Fill out your weekly diet with other green choices such as lettuces, cabbages, bok choy and collard greens.

Spinach, beet greens, Swiss chard, chicory greens and radicchio are also excellent choices but should be eaten in moderation.  (See the next section on oxalates.)


Iceberg lettuce is a green that is often considered inferior, so much so that some believe it to be bad for health.  Of course, this is completely unjustified.  Like all leafy greens, all lettuces contains a wide variety of advantageous nutrients, just in lower concentrations than in some of the other leafy greens.  Think of lettuce as a wholesome green choice and make it a part of the diversity of your weekly green consumption.


What about Oxalates?

Leafy greens, along with many other vegetables, fruits, nuts and seeds, contain a naturally occurring organic compound called oxalic acid.  It is present in these plants to provide self-defense for the plant against insect pests and grazing animals by making the plant taste sour. (13).  However, oxalic acid can bind with minerals in the colon and urinary tract, forming oxalates.  Oxalates can also be produced by our own bodies.  In most people, oxalates pass harmlessly out of the body in the stool or urine.  Unfortunately, a couple of problems can occur.  Oxalate formation and elimination will also remove the mineral that it is bound to.  And, in some people, oxalates increase the risk of kidney stones.  (14,15)

Greens in general are an excellent source of minerals such as calcium.  But a green high in oxalic acid will have a large proportion of its mineral content bound in oxalates.  There are three leafy greens that are very high in oxalates.  These are spinach, Swiss chard and beet greens with spinach being particularly high.  Chicory greens and radicchio are moderately high.

Oxalate formation doesn’t mean that you shouldn’t eat these greens at all but that they should be consumed in moderation.  If you are prone to forming calcium oxalate kidney stones (the most common type of kidney stone) you should limit your intake of high-oxalate greens.  This is also true if you are consuming greens every day.  You don’t want to hamper your mineral intake by eating greens that are removing minerals from your body.

When choosing the foods you eat in your daily diet, concentrate on greens lower in oxalates such as kale, turnip greens, mustard greens, collard greens, arugula, mâche, watercress, endive, cabbages and lettuces to ensure you’ll reap the benefits of the minerals present in greens.  Limit your servings of spinach, Swiss chard and beet greens and, to a lesser extent, chicory greens and radicchio, to a couple of servings a week or less. Remember that your goal is to eat a wide variety of plants and, if you follow this plan, any worries about oxalates are unnecessary. (16,17,18,19,20,21)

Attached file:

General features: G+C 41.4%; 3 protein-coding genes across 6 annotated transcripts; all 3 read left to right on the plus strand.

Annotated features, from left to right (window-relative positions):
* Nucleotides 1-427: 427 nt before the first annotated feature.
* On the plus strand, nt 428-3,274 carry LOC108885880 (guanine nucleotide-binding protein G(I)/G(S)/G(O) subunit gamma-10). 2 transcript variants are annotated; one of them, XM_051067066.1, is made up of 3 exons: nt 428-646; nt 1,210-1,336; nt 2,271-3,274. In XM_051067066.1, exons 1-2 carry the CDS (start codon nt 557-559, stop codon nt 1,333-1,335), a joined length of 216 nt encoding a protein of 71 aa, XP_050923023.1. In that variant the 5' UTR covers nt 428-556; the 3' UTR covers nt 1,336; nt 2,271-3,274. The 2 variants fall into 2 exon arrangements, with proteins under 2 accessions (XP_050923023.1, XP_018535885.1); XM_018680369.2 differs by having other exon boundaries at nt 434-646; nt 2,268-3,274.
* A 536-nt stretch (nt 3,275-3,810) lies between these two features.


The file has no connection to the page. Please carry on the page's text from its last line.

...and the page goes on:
What About Green Powders?

Green powders claim to be an easy way to obtain a large dose of health-giving foods.  Green powders contain dried and ground portions of various plants such as leafy greens, other vegetables, grasses, herbs, fruits, seaweed and algae along with vitamins, minerals and additives such as sugar and dyes to enhance their healthfulness, flavour and colour.  Green powders are usually ingested mixed with water or other liquids.

It is important to take a step back here and look carefully at what green powders actually are.  Whole foods are not a powdered collection of nutrients but a “package” made up of many different parts, many of which are missing in green powders.  In whole foods, vitamins, minerals, and other beneficial nutrients such as antioxidants and phytonutrients are bundled together within a matrix of fiber.  The resulting complete package affects the release of and absorption of its nutrients into the body and plays an important role in the benefits that are derived from whole foods.

Research has discovered that supplements cannot replace whole foods.  In 2019, a prospective cohort study included data from 30,899 US adults who took part in the NHANES (National Health and Nutrition Examination Survey).   Participants were followed for over 6 years.  Results showed that use of dietary supplements was not associated with any change in mortality.  On the other hand, adequate intake of vitamin A, vitamin K, magnesium, zinc and copper were indeed associated with reduced cardiovascular and all-cause mortality but only when these nutrients originated in whole foods.  Excess calcium intake from supplements (more than 1000 mg per day) was associated with increased risk of cancer death.  Though they originate from whole foods, green powders are highly processed and are treated like supplements by the body. We now understand that it is best to improve the diet before using supplements (22)


What about microgreens?

Microgreens are the first green leaves that grow after sprouts emerge from the seeds of vegetables and herbs. Microgreens may be small but they are mighty, containing levels of up to forty times more nutrients per weight than their more mature counterparts (23).  Microgreens are another excellent way to eat leafy greens.  One serving of microgreens is considered to be 25 grams. (24)


How many greens should be eaten daily?